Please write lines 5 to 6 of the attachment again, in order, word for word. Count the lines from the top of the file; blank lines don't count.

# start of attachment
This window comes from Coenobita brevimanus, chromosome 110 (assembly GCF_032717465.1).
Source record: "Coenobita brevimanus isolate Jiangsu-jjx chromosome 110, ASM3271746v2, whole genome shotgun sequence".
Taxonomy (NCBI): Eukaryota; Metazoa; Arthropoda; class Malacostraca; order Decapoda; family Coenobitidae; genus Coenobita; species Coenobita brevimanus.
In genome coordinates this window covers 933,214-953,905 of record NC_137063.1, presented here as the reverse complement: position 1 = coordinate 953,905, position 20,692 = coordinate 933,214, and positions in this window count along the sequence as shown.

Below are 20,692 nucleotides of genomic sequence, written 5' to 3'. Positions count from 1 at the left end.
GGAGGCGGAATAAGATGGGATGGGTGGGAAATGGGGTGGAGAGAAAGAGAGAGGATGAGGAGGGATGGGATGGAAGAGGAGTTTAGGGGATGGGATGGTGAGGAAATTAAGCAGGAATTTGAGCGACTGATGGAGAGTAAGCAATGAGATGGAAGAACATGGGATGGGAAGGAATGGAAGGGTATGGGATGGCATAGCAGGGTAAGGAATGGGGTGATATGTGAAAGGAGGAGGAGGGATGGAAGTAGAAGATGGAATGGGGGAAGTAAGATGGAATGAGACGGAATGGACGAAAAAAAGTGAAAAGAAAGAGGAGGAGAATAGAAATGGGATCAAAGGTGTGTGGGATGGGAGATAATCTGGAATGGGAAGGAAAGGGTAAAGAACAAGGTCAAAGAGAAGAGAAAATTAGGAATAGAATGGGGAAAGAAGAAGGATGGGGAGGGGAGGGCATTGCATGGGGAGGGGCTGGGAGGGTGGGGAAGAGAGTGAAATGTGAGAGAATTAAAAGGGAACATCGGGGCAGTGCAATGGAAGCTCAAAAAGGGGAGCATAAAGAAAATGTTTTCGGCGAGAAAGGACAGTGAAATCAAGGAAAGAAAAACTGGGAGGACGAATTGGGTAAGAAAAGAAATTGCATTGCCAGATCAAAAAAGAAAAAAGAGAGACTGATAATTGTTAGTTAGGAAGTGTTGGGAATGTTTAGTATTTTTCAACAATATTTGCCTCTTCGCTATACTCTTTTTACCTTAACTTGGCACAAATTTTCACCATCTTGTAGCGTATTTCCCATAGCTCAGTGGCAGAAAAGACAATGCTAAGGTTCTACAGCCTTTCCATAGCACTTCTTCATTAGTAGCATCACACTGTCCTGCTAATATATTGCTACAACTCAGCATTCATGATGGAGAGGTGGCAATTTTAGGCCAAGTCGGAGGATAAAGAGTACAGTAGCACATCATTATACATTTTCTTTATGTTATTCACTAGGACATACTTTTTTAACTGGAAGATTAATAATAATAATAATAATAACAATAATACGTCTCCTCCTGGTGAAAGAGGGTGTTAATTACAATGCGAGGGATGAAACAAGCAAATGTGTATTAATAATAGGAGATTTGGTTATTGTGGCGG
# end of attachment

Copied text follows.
Below are 20,692 nucleotides of genomic sequence, written 5' to 3'. Positions count from 1 at the left end.
GGAGGCGGAATAAGATGGGATGGGTGGGAAATGGGGTGGAGAGAAAGAGAGAGGATGAGGAGGGATGGGATGGAAGAGGAGTTTAGGGGATGGGATGGTGAGGAAATTAAGCAGGAATTTGAGCGACTGATGGAGAGTAAGCAATGAGATGGAAGAACATGGGATGGGAAGGAATGGAAGGGTATGGGATGGCATAGCAGGGTAAGGAATGGGGTGATATGTGAAAGGAGGAGGAGGGATGGAAGTAGAAGATGGAATGGGGGAAGTAAGATGGAATGAGACGGAATGGACGAAAAAAAGTGAAAAGAAAGAGGAGGAGAATAGAAATGGGATCAAAGGTGTGTGGGATGGGAGATAATCTGGAATGGGAAGGAAAGGGTAAAGAACAAGGTCAAAGAGAAGAGAAAATTAGGAATAGAATGGGGAAAGAAGAAGGATGGGGAGGGGAGGGCATTGCATGGGGAGGGGCTGGGAGGGTGGGGAAGAGAGTGAAATGTGAGAGAATTAAAAGGGAACATCGGGGCAGTGCAATGGAAGCTCAAAAAGGGGAGCATAAAGAAAATGTTTTCGGCGAGAAAGGACAGTGAAATCAAGGAAAGAAAAACTGGGAGGACGAATTGGGTAAGAAAAGAAATTGCATTGCCAGATCAAAAAAGAAAAAAGAGAGACTGATAATTGTTAGTTAGGAAGTGTTGGGAATGTTTAGTATTTTTCAACAATATTTGCCTCTTCGCTATACTCTTTTTACCTTAACTTGGCACAAATTTTCACCATCTTGTAGCGTATTTCCCATAGCTCAGTGGCAGAAAAGACAATGCTAAGGTTCTACAGCCTTTCCATAGCACTTCTTCATTAGTAGCATCACACTGTCCTGCTAATATATTGCTACAACTCAGCATTCATGATGGAGAGGTGGCAATTTTAGGCCAAGTCGGAGGATAAAGAGTACAGTAGCACATCATTATACATTTTCTTTATGTTATTCACTAGGACATACTTTTTTAACTGGAAGATTAATAATAATAATAATAATAACAATAATACGTCTCCTCCTGGTGAAAGAGGGTGTTAATTACAATGCGAGGGATGAAACAAGCAAATGTGTATTAATAATAGGAGATTTGGTTATTGTGGCGG